Dyan will be at the March 16-17, 23-24 Great Lakes Seaway Trail 2013 show with some of her work on exhibit and lots of fabric for some shopping fun.

No quilting article on 1000 Islands-inspired works would be complete without mention of the beautiful pictorial quilt that hangs in the 1000 Islands International Tourism Council office in Alexandria Bay, NY. April Neisz created a showcase of the historic recreational playground replete with a sailing ship, Boldt Castle, an 1812 soldier, a lighthouse, a skiff, and a quilt suspended from the International Bridge. The quilt received a Special Honorable Mention award at the 2009 Favorite Seaway Trail Places show.

If you are inspired by all this creative energy to pick up needle and thread, the 2013 show theme is Beauty of the Byways in the U.S. and Canada and for 2014 Vineyards, Fields, Farms and Food. Works can be pieced, appliquéd, traditional, pictorial, contemporary, embellished, art quilts or wearable. Find details at www.seawaytrail.com/quilting.

Happy quilting!

By Kara Lynn Dunn

Kara Lynn Dunn is the publicist for the New York Sea Grant Great Lakes Program and the Great Lakes Seaway Trail.   She lives in Mannsville, NY, with her husband and photographer, Brian Whattam, who grew up in Three Mile Bay, NY. She earned a journalism degree at the University of Pittsburgh; is a freelance writer, publicist, and designer; and has authored two books on North Country natural and historic sites. Kara vividly recalls childhood camping adventures along the St. Lawrence River with the Village of Mannsville Summer Recreation Program.

For More Quilting Art Inspiration

Visit the March 16-17, 23-24, 2013

Great Lakes Seaway Trail Beauty of the Byways Quilt Show

Sackets Harbor, NY

 

Quilts of favorite byways and destinations by American and Canadian quilters, 56-piece Route 66 traveling quilts display, 80-piece Hoffman Challenge Quilts traveling trunk collection, preview of 2014 show theme: Vineyards, Fields, Farms and Food, demonstrations, speakers, vendors in historic venues throughout waterfront village. Co-sponsored by Orleans County Country Barn Quilt Trail.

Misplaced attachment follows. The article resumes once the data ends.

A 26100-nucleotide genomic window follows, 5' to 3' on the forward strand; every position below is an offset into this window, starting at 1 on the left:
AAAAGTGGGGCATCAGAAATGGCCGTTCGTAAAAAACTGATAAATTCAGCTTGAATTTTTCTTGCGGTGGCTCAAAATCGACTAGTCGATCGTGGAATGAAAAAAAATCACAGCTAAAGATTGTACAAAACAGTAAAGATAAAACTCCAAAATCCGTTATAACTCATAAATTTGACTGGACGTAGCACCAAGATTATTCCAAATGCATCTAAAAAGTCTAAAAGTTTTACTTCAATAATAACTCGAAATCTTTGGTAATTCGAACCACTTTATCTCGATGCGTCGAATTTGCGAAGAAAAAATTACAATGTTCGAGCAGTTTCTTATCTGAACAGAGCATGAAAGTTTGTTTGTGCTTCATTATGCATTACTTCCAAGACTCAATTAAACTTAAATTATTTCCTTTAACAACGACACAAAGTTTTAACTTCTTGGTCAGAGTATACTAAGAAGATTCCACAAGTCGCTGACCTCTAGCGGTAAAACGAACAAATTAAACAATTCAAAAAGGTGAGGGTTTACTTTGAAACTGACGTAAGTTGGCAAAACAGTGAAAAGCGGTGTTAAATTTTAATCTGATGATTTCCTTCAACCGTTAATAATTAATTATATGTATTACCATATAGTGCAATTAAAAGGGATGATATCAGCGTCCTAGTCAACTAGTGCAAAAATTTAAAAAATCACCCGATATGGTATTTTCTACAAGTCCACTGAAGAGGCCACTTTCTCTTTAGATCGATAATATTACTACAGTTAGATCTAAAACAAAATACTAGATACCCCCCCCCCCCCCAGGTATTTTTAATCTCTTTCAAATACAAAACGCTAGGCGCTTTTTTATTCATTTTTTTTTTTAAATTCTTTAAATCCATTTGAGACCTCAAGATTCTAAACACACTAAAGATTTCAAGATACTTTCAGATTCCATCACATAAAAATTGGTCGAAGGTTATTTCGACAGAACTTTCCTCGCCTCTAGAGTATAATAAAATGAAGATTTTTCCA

Entry guidelines and more info: Lynette Lundy-Beck, 315-646-1000 x203, lynette@seawaytrail.com,

web: www.seawaytrail.com/quilting

 

 

  • Mary Knapp's quilt

    Mary Knapp's quilt "The Toad: A Wetlands Favorite." Photo: Brian P. Whattam

  • This lively group of Kingston quilters visited the Great Lakes Seaway Trail War of 1812 theme show

    This lively group of Kingston quilters visited the Great Lakes Seaway Trail War of 1812 theme show

  • Jeanne Stoness of the Limestone Quilters Guild in Kingston

    Jeanne Stoness of the Limestone Quilters Guild in Kingston

  • March 2013

    March 2013

  • April 2013

    April 2013

  • May 2013

    May 2013

  • Future shows

    Future shows

  • Future shows

    Future shows

 

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Comments

Susan Saiter
Comment by: Susan Saiter ( )
Left at: 8:30 PM Sunday, February 17, 2013
The quilting article got the first and foremost attention.
How many quilters are out there on our islands, including stitchers, any kind of hand work.
The Guilds don't meet in the summer but maybe we could all get together at our cottages or in Gananoque at a meeting room on an afternoon every week or so.
A great way to get to now other islanders and have a fun sharing time. Bring mending or anything you want to work on and we could see what develops.
Anyone interested? Email me suesaiter at att dot net
Susie Smith
Comment by: Susie Smith
Left at: 7:12 PM Monday, February 25, 2013
Please note: "TI Life" does not put email links in comments. Susan Saiter can be reached by typing her email address in her message above - without spaces and placing a . instead. Or, you are most welcome to contact me through "TI Life", and I will pass on her email address to you.

Her idea is a wonderful one - and I am sure those who love hand work will accept her fine offer.

Susan W. Smith, Editor